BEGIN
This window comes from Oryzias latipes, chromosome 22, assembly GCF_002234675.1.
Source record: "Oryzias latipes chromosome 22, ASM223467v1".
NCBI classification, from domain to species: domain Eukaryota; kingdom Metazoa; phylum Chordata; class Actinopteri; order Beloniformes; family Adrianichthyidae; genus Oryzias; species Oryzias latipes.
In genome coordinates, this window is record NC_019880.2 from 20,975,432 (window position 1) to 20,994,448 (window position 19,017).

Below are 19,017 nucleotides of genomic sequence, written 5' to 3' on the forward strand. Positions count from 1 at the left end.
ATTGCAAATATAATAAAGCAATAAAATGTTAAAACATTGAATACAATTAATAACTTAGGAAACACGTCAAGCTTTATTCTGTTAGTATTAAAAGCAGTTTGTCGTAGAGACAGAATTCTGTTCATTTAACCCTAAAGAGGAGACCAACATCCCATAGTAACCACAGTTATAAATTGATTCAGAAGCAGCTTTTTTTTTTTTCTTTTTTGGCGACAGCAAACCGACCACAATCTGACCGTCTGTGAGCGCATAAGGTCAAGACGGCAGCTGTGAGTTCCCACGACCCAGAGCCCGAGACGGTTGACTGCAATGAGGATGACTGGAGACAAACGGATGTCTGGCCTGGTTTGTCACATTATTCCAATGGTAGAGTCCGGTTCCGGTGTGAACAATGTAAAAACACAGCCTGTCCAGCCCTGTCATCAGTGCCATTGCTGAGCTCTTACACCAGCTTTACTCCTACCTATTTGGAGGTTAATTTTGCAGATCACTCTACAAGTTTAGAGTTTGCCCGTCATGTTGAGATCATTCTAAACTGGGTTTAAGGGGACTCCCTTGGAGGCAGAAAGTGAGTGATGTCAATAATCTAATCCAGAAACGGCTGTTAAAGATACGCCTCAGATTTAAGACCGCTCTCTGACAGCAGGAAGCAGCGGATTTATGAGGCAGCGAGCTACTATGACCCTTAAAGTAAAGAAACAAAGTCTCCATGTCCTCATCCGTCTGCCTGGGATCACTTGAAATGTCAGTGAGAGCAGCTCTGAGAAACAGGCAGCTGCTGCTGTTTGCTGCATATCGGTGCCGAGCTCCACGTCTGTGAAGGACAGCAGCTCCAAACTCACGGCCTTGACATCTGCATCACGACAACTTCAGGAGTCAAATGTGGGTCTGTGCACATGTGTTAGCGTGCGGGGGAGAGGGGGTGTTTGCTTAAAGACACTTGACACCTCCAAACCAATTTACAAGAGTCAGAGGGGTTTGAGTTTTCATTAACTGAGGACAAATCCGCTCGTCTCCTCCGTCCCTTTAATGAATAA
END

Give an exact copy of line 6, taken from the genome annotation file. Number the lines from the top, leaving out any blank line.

ATTGCAAATATAATAAAGCAATAAAATGTTAAAACATTGAATACAATTAATAACTTAGGAAACACGTCAAGCTTTATTCTGTTAGTATTAAAAGCAGTTTGTCGTAGAGACAGAATTCTGTTCATTTAACCCTAAAGAGGAGACCAACATCCCATAGTAACCACAGTTATAAATTGATTCAGAAGCAGCTTTTTTTTTTTTCTTTTTTGGCGACAGCAAACCGACCACAATCTGACCGTCTGTGAGCGCATAAGGTCAAGACGGCAGCTGTGAGTTCCCACGACCCAGAGCCCGAGACGGTTGACTGCAATGAGGATGACTGGAGACAAACGGATGTCTGGCCTGGTTTGTCACATTATTCCAATGGTAGAGTCCGGTTCCGGTGTGAACAATGTAAAAACACAGCCTGTCCAGCCCTGTCATCAGTGCCATTGCTGAGCTCTTACACCAGCTTTACTCCTACCTATTTGGAGGTTAATTTTGCAGATCACTCTACAAGTTTAGAGTTTGCCCGTCATGTTGAGATCATTCTAAACTGGGTTTAAGGGGACTCCCTTGGAGGCAGAAAGTGAGTGATGTCAATAATCTAATCCAGAAACGGCTGTTAAAGATACGCCTCAGATTTAAGACCGCTCTCTGACAGCAGGAAGCAGCGGATTTATGAGGCAGCGAGCTACTATGACCCTTAAAGTAAAGAAACAAAGTCTCCATGTCCTCATCCGTCTGCCTGGGATCACTTGAAATGTCAGTGAGAGCAGCTCTGAGAAACAGGCAGCTGCTGCTGTTTGCTGCATATCGGTGCCGAGCTCCACGTCTGTGAAGGACAGCAGCTCCAAACTCACGGCCTTGACATCTGCATCACGACAACTTCAGGAGTCAAATGTGGGTCTGTGCACATGTGTTAGCGTGCGGGGGAGAGGGGGTGTTTGCTTAAAGACACTTGACACCTCCAAACCAATTTACAAGAGTCAGAGGGGTTTGAGTTTTCATTAACTGAGGACAAATCCGCTCGTCTCCTCCGTCCCTTTAATGAATAA